1. Saves gas (in neutral you're using a bit of gas to keep the engine running, when engine braking the engine is kept running by the forward momentum of the car turning the wheels)
  2. Ensures that if someone cuts you off or does something else stupid, you can get away quicker (you don't have to waste time putting it back into gear)

Once my RPM starts to get a bit low I'll throw it into neutral and come to a normal full stop (or downshift if I'm in a high gear and still have a lot of stopping distance to go).

Overall I think you're overcomplicating things. You can't study this out of a book; in fact, I'd worry that this is going to make it even harder for you to pick up because you've got a bunch of 'do this' and "don't do that" nonsense from the internet to think about which is just going to make things overly confusing. Each person has their own driving style, and that has to come naturally.

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When you are full stop engage the parking brake and drop the stick to netural. When you are going to start at green then push gently gas pedal, release slowly the clutch and the parking brake at once.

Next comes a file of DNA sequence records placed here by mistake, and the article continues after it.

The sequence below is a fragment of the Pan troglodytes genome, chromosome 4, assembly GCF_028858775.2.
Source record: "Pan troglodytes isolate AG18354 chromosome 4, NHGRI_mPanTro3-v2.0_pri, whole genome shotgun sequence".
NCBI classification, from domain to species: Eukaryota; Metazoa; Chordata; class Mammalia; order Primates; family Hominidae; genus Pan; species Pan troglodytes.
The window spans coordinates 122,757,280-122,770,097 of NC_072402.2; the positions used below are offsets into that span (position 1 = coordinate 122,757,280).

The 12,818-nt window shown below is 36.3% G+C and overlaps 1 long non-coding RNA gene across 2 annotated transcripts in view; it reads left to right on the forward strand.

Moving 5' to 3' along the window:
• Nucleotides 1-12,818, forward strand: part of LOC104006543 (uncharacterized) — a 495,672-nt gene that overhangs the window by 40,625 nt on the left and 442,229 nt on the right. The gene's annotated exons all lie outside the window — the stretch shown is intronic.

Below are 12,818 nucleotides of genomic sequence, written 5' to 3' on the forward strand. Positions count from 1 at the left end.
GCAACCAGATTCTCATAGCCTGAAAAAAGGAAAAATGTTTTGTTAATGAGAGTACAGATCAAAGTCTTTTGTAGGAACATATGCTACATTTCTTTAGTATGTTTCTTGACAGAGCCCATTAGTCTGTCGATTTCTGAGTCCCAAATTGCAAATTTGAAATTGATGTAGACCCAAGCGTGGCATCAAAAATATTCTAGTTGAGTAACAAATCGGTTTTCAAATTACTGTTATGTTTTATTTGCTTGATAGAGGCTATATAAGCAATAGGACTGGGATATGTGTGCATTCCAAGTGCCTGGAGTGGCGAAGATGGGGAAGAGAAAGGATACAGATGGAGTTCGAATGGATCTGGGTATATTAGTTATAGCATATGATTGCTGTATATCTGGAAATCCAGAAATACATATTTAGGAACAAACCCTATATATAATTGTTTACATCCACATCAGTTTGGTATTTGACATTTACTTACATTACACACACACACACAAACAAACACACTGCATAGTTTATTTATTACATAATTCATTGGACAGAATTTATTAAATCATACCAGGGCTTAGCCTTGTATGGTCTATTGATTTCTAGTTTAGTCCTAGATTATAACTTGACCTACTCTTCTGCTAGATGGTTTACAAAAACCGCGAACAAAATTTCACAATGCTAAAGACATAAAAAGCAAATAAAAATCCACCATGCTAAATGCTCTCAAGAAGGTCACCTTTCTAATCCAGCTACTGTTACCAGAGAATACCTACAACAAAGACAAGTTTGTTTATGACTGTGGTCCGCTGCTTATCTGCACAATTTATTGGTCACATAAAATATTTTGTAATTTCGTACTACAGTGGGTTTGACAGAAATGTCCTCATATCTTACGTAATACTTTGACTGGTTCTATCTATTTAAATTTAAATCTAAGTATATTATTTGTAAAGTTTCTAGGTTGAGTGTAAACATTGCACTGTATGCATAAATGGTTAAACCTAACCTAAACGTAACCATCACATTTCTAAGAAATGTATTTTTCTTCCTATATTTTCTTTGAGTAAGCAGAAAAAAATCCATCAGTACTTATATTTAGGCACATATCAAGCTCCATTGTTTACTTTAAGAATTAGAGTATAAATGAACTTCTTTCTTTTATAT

The trick is to release the parking when the clutch is halfway up. This way the engine is going to keep you in position for moment then you could accelerate.

This allows your legs and you clutch to take some rest while waiting for green.

Quite hard to master bc. you have to coordinate three things at once. For the first few times try give more gas to avoid halting.

A more detailed answer: http://www.wikihow.com/Get-Started-on-a-Hill-when-Driving-a-Manual-Transmission-Car